Every spring my studio seems to call out for a thorough cleaning. Time to sweep up the ladybug carcasses that litter the windowsills, mop up the dusty floor, throw away the dried up tubes of paint, and put everything into a reasonable order. I haven't done it yet, and each time I walk into the space I am a bit torn between wanting things to be tidy and really needing to paint.
This year I've had more distractions following my return from Sydney than usual and I really haven't struck the comfortable pace of working most every day. And I seem especially good at finding projects like planting a new perennial garden or digging up dandelions that keep me from working in the studio. But this is an old story, one that I believe many artists face from time to time. It can be really difficult to get back to work after a break, and can be guilt inducing and frustrating.
But I'm slowly making some inroads and that feels good. Happily I decided to pack a big box with 35 small canvases that I'd started working on in Sydney and to check them in on the plane with my duffel. It was worth the effort as these have become my transition pieces to bridge the gap between the two locations. My work table is now filled with canvases that require layer upon layer of paint, then scratching and sanding, to hopefully achieve surfaces rich in color and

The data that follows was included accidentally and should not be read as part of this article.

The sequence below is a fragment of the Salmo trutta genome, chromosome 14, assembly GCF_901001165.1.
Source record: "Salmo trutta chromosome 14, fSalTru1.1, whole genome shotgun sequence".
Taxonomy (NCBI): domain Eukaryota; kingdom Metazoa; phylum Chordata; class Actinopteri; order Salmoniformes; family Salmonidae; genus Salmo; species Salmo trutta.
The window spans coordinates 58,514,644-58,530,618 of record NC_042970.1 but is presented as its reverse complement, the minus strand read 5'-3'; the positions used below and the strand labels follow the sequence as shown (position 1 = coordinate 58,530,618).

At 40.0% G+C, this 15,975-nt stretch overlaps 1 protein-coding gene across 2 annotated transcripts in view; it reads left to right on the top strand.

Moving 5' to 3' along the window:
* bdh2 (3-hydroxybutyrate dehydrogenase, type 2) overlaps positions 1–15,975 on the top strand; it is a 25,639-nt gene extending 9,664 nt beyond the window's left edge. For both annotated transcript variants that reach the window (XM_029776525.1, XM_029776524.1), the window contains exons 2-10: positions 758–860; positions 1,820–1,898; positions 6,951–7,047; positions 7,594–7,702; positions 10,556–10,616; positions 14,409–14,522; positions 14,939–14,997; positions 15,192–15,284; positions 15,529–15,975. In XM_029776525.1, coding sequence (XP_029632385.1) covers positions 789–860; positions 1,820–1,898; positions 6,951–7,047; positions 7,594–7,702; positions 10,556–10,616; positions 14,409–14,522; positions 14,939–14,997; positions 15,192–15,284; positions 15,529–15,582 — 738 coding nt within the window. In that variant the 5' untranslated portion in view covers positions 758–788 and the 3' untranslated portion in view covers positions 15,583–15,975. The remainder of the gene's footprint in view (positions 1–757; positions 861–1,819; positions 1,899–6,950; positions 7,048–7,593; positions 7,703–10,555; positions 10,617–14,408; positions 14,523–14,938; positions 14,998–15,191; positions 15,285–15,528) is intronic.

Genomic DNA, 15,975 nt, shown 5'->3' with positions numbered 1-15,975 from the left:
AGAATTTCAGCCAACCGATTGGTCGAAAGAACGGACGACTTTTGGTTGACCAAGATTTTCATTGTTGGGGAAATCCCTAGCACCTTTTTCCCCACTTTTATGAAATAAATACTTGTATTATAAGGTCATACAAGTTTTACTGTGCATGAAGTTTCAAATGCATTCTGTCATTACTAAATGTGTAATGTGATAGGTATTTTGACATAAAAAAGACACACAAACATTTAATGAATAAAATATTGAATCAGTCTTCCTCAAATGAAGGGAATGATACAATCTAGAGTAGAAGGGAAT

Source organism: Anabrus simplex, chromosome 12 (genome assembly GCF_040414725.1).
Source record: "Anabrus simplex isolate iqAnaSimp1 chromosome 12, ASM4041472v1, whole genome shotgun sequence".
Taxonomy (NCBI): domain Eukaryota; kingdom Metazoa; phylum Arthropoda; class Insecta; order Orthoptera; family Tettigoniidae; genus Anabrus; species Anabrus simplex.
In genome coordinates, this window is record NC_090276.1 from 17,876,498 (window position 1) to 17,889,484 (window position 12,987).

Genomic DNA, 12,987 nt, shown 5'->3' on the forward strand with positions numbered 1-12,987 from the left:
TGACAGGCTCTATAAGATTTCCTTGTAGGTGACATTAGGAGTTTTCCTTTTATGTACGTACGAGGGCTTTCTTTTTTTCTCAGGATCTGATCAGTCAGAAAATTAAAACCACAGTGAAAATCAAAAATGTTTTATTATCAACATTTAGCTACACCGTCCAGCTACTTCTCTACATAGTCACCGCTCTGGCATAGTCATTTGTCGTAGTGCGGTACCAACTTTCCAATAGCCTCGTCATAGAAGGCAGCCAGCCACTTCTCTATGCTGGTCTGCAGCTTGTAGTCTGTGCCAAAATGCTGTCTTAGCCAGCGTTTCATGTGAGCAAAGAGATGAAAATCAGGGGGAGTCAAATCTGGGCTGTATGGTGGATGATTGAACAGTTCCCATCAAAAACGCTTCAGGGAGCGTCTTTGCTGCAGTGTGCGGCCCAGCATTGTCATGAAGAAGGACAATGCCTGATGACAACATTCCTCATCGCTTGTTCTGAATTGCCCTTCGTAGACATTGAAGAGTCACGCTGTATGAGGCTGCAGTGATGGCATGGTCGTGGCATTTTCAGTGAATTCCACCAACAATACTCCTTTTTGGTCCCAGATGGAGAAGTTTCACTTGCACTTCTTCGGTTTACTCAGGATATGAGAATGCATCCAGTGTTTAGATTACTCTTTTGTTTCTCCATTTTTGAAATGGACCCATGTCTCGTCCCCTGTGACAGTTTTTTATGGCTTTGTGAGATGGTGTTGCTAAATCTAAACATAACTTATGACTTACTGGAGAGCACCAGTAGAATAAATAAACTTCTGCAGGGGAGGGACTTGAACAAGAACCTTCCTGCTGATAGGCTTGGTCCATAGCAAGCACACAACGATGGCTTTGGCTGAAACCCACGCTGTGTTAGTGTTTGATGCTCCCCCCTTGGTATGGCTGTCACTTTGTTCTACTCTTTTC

texture. I'm not quite sure now this multi-panel piece will hang in the end, but I'm sure it will reveal itself when it is closer to completion. And although it's contributing to the mess in my studio I am very pleased to have a direction to follow.
So let the cobwebs continue to form and mud and grass clippings litter the floor. Maybe sometime this summer I'll find the right moment to clean.